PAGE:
Despite their growth (currently about 10% of US households), biracial and multiracial individuals, couples and families are an exceedingly complex group, many of whom feel very misunderstood by their own families and communities at large. They face different forms of discrimination, intolerance and misunderstanding, depending on their combination of race and ethnicity, and are underrepresented in public policy, health care issues, media and more.

One festival which aims to raise awareness on the mixed race experience is Mixed Remixed Festival, which is the nation’s largest gathering of mixed-race and multiracial families and people, taking place at the Japanese American National Museum in downtown Los Angeles, June 10-11, 2016. In its third year, the all-volunteer festival is free to the public and brings together film and book lovers, innovative and emerging artists, and multiracial and multicultural families and individuals for workshops, readings, performances, and film screenings.

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8th Annual Hola Mexican Film Festival: Top 10 Picks and Interview with founder Samuel Douek

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by Tom Nguyen

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©2015 WilkiIMAGE Photo By Wilki W.K. Tom

The 8th Annual Hola Mexico Film Festival which showcases the most recent cinema from Mexico opens this Friday, May 13 and runs through Sunday, May 22, in downtown Los Angeles. I had a really enlightening conversation with founder Samuel Douek who gave me a frank, honest insider look at the challenges of putting this festival together and marketing it beyond just the Mexican American community in Los Angeles. As daunting as it is, Douek and his hard-working team have put this festival on 8 years strong and I hope you come out and support it! My top 10 picks follow our interview:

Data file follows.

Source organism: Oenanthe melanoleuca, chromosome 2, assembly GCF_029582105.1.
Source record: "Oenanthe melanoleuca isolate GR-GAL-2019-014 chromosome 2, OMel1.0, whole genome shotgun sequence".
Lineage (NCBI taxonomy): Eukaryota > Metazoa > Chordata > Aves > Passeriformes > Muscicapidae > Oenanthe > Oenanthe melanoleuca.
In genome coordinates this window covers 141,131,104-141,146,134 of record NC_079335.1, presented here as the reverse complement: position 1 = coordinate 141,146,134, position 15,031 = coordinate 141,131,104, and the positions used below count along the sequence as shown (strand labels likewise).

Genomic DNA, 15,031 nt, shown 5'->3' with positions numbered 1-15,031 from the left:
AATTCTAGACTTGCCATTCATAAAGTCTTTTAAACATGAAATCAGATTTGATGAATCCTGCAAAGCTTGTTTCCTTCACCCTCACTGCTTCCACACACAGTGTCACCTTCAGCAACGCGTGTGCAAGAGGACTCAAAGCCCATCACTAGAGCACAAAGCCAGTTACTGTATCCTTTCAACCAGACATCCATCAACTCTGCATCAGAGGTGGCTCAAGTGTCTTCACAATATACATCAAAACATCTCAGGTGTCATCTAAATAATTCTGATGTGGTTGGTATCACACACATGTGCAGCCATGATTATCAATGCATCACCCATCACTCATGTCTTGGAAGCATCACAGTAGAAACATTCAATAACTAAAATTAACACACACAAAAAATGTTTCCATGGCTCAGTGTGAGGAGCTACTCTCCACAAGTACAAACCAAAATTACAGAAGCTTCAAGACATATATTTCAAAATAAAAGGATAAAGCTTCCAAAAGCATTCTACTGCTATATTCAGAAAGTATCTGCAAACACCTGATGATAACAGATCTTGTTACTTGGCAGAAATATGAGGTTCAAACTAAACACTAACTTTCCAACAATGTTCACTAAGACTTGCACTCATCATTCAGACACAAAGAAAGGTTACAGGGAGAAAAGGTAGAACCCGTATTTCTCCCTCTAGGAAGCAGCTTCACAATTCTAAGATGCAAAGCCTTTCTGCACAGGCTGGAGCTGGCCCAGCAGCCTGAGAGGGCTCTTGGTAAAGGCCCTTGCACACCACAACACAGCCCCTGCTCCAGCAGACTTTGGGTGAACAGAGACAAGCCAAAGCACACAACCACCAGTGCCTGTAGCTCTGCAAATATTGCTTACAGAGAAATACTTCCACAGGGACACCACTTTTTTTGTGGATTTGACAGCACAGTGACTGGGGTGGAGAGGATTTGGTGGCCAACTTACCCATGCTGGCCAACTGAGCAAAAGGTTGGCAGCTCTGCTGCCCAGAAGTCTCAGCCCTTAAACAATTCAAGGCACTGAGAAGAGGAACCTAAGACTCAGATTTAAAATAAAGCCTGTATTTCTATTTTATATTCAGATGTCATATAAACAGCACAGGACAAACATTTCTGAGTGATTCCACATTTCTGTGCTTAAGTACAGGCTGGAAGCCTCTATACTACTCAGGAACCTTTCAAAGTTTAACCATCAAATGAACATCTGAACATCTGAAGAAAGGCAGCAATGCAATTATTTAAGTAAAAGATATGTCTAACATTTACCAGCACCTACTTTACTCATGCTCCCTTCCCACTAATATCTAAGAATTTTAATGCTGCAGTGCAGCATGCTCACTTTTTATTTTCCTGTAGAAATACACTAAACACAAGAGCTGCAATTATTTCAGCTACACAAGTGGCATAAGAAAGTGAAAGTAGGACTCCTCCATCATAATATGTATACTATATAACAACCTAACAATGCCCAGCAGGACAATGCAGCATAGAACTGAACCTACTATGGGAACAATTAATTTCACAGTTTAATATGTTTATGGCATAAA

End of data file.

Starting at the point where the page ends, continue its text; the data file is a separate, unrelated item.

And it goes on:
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Weekly Highlights: Irene Diaz, Parched at Indian Film Festival, and Best Thing Since new hip hop night

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by Tom Nguyen

Thanks to Irene Diaz and Carolyn Cardoza, I attended my first Sofar Sounds event to see them perform. Sofar Sounds hosts these intimate mini-concerts featuring independent artists in people’s living rooms throughout the world. The all-volunteer event was really well run and the crowd attentive and respectful, about 40 of us all sitting on the living room. Kudos to the homeowner for letting a group of strangers into his home to enjoy a great lineup of 3 artists, who each played about 3-4 songs. Here’s a taste of Irene’s captivating performance with Carolyn by her side on ukulele:

IMG_7309 (1)This Saturday, April 16, Irene and Carolyn will have a video premiere party for the new song “This Cannot Be” at downtown’s Civic Center Studios. They’re putting on this all-ages show by themselves with the help of Elefante Collective and want to make it more than just an intimate music show. There will be snacks, a bar, photo booth by Las Fotos Project and information table by Latino Equality Alliance (LEA) — they want to create a welcoming space for all to share, hear and discuss stories about life, love and hardships in the LGBTQ community. Please come out and support!

 

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Pico Union Project Unites Community through Faith, Music and Outreach

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Story and Photos by Oscar Bautista

Located on the corner of Valencia and 12th, near the middle of the Pico Union district, the local non-profit organization Pico Union Project (PUP) stands tall in a community as diverse as its members. No matter what your background, PUP is proud in welcoming any and all members of the community looking for a space of inclusion and respect, a basis of their core Jewish values that they actively promote.

“We’re a multi-faith community space based around the idea of using arts to promote bridges between different cultures, different faiths, different communities,” said Jason Chu, Chief Storytelling Officer at the Pico Union Project. “There’s a Jewish community that makes this home. There’s actually the first women’s mosque in America…in the Muslim community, that is controversial, but they make their home here.” Continue Reading →